Discussion Patenting of The Human DNA

March 8, 2022
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Discussion Patenting of The Human DNA

Discussion Patenting of The Human DNA

PROMPT #1: NATURAL KINDS: What, if anything, makes a natural kind a kind as opposed to some other natural grouping? John Stuart Mill (1843: 122–3) noted that horses formed a natural kind but white things do not. Mill’s point is that, natural similarity among white things notwithstanding, leukocytes, chalks, white vans, clouds, comets, and degenerate (white) dwarf stars are too diverse a group to form a natural kind. Given this position, are there any genuine natural kinds? Explain your answer.

PROMPT #2: ONTOLOGY OF ARTIFACTS. Do you believe that human intentionality can bring new things into existence? Explain your answer.

PROMPT #3: PATENTING OF DNA. Do you think that human DNA should be patented? Explain your answer.

PROMPT #4: PARADOX OF CONSTITUTION. Consider the following argument: “The puzzles about ‘identity over time’ seem to be puzzles not about anything’s identity but about what principles of unity we do or should use to divide up the world into whole enduring individuals — about how we do use words or about how it would be best to use words. That these examples do not pose genuine problems about anything’s identity is apparent from the fact that we understand the situations described in these examples completely; we all agree on what happened according to each example; no one is left confused about anything except what to say. but genuine problems of identity leave one confused about what to think, not merely about what to say” (Ruth Millikan). Do you agree with the author’s point that the paradox of constitution is merely a verbal problem? Explain your answer.

PROMPT #5: IDENTITY OVER TIME. What, if anything, does the paradox of constitution tell us about the identity of things and persons over time? Is four-dimensionalism about identity over time a plausible view? Can you think of any ethical or legal consequences four-dimensionalism about identity over time might have?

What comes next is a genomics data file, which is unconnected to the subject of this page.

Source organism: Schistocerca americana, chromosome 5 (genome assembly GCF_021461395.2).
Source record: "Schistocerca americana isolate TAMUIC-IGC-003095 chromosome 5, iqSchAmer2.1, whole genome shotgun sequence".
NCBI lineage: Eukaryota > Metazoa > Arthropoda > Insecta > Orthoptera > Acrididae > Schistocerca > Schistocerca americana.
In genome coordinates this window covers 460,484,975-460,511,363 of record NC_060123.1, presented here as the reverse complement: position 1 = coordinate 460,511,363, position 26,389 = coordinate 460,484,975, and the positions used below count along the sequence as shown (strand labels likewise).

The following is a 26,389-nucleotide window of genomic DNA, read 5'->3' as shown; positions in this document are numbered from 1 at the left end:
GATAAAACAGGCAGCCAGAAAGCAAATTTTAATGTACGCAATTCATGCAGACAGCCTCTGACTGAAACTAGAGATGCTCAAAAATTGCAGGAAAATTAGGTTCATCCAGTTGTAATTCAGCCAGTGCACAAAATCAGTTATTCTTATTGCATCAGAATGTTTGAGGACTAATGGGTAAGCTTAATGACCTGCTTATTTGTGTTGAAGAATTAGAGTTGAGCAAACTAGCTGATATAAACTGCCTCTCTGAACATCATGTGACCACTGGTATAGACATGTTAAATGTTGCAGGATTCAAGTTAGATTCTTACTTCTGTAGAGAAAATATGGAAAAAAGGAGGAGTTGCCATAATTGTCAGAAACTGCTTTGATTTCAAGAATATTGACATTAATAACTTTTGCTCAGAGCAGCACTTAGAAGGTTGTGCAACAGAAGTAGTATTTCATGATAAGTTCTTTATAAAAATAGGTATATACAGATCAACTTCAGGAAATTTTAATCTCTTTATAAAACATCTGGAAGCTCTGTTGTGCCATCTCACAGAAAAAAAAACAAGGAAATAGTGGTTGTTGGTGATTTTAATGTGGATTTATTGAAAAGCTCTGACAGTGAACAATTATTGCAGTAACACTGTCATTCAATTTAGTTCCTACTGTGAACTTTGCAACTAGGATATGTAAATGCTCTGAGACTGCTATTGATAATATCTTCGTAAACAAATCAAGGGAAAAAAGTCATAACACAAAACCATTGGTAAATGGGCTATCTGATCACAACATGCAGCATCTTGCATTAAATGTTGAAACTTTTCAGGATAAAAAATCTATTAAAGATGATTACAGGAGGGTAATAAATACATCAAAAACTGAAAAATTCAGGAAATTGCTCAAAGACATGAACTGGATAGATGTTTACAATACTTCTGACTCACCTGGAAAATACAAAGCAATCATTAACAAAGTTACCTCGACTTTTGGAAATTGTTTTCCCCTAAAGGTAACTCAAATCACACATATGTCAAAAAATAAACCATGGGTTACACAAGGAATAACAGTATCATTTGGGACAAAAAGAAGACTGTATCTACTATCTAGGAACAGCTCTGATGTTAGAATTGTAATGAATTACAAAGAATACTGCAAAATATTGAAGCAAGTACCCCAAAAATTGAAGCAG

Classmate A post:
PROMPT #5: IDENTITY OVER TIME
The paradox of constitution is generated by four assumptions named creation, survival, existence, and absurdity. Among that, “absurdity” is closely related to the identity of things and persons over time. Absurdity means that two different objects are impossible to share the same matter and spatial location at a single time. Therefore, from the qualitative perspective of identity, everything on the earth changes over time. For example, our human beings change the appearance as well as mindset all the time as we grow.
In terms of the lecture, four-dimensionalism is one solution of rejecting absurdity in the paradox of constitution. Compared with three-dimensionalism, four-dimensionalism refers to the objects that are spatially and temporally extended. However, on the issue of identity over time, four-dimensionalism seems to be an implausible view. For example, in the case of Theseus Ship, the continuous ship and reconstructed ship exist and share the same stage at all times according to the four-dimensionalism. Therefore, the original ship can be described as “sailing to the continuous ship’s direction” and “sailing to the reconstructed ship’s direction”. If the continuous ship and reconstructed ship sail to different direction, the statement of original ship or Theseus Ship is ambiguous and implausible.

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There are also some ethical or legal consequences that four-dimensionalism about identity over time might have. For example, the matter in my body would be replaced around every seven years. After seven years, should I continue to implement my legal obligations like paying student loans or paying the rent? It depends on whether I am the same person over time. In terms of four-dimensionalism, the individual in seven years ago and the current individual can have overlapping parts and share the same stages. Therefore, after seven years, I should continue to take the ethical and legal consequences.
Classmate B reply to A :
Hi A,
Your discussion about identity over time as well as the plausibility of the four dimensionalism and legal or ethical issues it may bring forth is very interesting. Essentially, anything on earth changes qualitatively even a stone or soil can change after several years. The example you have used about the ship is also effective in demonstrating how the objects change over time despite the objections that each assumption about the paradox of constitution has.